1. Larry E. JONES & Rodolfo E. MANUELLI & Ellen R. McGRATTAN, 2015. "Why Are Married Women Working so much ?," JODE - Journal of Demographic Economics, Cambridge University Press, vol. 81(1), pages 75-114, March.
    2. Jeremy Greenwood & Ananth Seshadri & Mehmet Yorukoglu, 2005. "Engines of Liberation," Review of Economic Studies, Oxford University Press, vol. 72(1), pages 109-133.
    3. Jeremy Greenwood & Nezih Guner, 2009. "Marriage and Divorce since World War II: Analyzing the Role of Technological Progress on the Formation of Households," NBER Chapters,in: NBER Macroeconomics Annual 2008, Volume 23, pages 231-276 National Bureau of Economic Research, Inc.
    4. Conny Olovsson, 2009. "Why Do Europeans Work So Little?," International Economic Review, Department of Economics, University of Pennsylvania and Osaka University Institute of Social and Economic Research Association, vol. 50(1), pages 39-61, February.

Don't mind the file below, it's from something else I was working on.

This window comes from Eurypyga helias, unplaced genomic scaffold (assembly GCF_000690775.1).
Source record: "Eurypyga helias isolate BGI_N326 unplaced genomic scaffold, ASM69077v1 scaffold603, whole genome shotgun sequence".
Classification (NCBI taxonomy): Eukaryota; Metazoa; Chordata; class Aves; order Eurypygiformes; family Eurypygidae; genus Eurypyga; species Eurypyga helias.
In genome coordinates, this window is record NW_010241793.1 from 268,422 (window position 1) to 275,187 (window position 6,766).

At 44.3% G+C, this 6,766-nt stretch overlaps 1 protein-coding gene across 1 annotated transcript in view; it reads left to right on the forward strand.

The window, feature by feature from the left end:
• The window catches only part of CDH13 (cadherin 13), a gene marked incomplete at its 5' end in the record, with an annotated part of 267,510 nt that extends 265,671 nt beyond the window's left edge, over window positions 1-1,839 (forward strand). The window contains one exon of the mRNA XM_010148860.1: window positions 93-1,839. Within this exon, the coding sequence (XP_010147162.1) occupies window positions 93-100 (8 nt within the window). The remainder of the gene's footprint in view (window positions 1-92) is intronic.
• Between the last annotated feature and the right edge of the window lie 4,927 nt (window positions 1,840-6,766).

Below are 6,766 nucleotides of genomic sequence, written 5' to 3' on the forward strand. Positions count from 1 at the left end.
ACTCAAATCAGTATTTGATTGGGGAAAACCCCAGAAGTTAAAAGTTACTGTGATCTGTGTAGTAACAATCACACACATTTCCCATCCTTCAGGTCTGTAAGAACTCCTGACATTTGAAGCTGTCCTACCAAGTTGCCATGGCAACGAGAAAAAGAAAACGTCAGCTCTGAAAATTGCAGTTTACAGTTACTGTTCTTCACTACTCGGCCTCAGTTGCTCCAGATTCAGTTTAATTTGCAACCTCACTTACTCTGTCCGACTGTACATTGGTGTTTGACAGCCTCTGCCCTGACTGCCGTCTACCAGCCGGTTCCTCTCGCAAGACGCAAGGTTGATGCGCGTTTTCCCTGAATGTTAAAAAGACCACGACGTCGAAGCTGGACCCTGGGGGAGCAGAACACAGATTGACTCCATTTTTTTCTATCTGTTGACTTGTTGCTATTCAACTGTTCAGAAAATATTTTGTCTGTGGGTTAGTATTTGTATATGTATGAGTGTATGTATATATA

5. Javier Diaz-Gimenez & Josep Pijoan-Mas, 2006. "Flat Tax Reforms in the U.S.: a Boon for the Income Poor," Computing in Economics and Finance 2006 400, Society for Computational Economics.
    Full references (including those not matched with items on IDEAS)

    Citations

    Citations are extracted by the CitEc Project, subscribe to its RSS feed for this item.
    as


    Cited by:

    1. repec:red:issued:17-49 is not listed on IDEAS
    2. Nezih Guner & Ezgi Kaya & Virginia Sánchez-Marcos, 2014. "Gender gaps in Spain: policies and outcomes over the last three decades," SERIEs: Journal of the Spanish Economic Association, Springer;Spanish Economic Association, vol. 5(1), pages 61-103, March.
    3. Kaygusuz, Remzi, 2015. "Social security and two-earner households," Journal of Economic Dynamics and Control, Elsevier, vol. 59(C), pages 163-178.
    4. Chakraborty, Indraneel & Holter, Hans A. & Stepanchuk, Serhiy, 2015. "Marriage stability, taxation and aggregate labor supply in the U.S. vs. Europe," Journal of Monetary Economics, Elsevier, vol. 72(C), pages 1-20.
    5. repec:eee:japwor:v:42:y:2017:i:c:p:45-55 is not listed on IDEAS
    6. Bick, Alexander & Fuchs-Schündeln, Nicola, 2012. "Taxation and Labor Supply of Married Women across Countries: A Macroeconomic Analysis," CEPR Discussion Papers 9115, C.E.P.R. Discussion Papers.